The Mutiny at the Margins series takes a fresh look at the revolt of 1857 from original and unusual perspectives, focusing in particular on neglected socially marginal groups and geographic areas which have hitherto tended to be unrepresented in studies of this cataclysmic event in British imperial and Indian historiography.
Chapter 1: A British Griot: William McGonagall and his Indian Mutiny Poems
A British Griot: William McGonagall and his Indian Mutiny Poems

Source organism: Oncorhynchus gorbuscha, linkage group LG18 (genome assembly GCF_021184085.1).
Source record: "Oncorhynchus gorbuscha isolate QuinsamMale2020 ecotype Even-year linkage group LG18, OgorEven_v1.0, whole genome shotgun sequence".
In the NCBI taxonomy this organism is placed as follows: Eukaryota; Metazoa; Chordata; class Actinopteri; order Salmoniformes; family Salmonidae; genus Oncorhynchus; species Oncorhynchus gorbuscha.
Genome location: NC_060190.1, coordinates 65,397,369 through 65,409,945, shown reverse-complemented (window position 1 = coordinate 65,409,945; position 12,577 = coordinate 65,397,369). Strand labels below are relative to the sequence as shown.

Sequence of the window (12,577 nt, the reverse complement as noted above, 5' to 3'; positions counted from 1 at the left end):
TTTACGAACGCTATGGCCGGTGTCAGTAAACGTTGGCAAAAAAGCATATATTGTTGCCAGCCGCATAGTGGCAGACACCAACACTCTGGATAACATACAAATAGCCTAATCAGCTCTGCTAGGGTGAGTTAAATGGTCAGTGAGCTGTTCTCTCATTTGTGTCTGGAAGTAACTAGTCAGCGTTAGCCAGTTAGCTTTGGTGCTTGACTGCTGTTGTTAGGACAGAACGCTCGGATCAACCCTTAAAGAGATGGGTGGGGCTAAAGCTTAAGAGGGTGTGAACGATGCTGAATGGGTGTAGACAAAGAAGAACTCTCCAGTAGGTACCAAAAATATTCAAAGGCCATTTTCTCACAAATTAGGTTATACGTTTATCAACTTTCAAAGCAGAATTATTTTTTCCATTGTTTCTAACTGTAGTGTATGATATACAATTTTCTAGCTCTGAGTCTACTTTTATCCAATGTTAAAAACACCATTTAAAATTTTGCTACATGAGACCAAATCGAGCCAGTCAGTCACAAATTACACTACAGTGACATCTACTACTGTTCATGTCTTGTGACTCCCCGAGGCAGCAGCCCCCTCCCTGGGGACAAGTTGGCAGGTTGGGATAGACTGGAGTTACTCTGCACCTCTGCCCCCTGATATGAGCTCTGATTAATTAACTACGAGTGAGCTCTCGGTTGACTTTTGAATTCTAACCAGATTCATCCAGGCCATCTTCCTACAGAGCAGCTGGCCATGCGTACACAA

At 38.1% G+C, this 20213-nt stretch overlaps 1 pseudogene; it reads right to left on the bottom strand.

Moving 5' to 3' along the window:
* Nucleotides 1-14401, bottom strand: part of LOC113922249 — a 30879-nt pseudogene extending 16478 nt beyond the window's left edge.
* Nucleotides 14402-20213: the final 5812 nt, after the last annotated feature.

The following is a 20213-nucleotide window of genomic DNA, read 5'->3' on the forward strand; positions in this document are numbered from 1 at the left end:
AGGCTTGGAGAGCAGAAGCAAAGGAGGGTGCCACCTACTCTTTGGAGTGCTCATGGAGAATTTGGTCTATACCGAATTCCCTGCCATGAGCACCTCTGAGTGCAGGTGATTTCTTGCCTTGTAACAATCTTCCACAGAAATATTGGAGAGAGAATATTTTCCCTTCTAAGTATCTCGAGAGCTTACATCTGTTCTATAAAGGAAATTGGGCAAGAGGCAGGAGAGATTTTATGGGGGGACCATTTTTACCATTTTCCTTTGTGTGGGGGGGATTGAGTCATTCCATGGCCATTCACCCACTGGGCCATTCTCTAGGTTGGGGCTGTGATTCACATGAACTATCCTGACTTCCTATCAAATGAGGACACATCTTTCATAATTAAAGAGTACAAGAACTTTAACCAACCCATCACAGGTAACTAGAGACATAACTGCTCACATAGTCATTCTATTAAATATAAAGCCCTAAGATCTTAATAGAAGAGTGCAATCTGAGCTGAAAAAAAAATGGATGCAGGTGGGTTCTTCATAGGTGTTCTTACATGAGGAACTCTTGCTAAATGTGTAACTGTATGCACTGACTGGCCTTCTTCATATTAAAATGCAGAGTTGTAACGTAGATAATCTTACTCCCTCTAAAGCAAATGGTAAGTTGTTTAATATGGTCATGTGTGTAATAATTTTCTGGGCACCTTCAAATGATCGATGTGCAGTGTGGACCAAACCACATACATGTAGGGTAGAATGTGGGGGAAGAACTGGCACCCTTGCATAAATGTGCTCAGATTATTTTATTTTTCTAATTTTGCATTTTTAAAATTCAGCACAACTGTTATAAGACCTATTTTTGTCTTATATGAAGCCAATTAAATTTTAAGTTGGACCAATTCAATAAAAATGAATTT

WILLIAM McGonagall was the son of an Irish handloom weaver and grew up in Scotland. He had a hankering for the stage and appeared at the Mr Giles Penny Theatre in Dundee, achieving some local success providing amusement as a ‘dramatic reader’. He is said to have received a letter from one C. Macdonald, Poet Laureate of Burmah (now Myanmar), informing him that by the order of King Thibaw of Burmah and the Andaman Islands, the title of ‘Sir Wm Topaz McGonagall, Knight of the White Elephant, Burmah’ had been bestowed on him. Enclosed with the letter was a silver elephant. He used the ...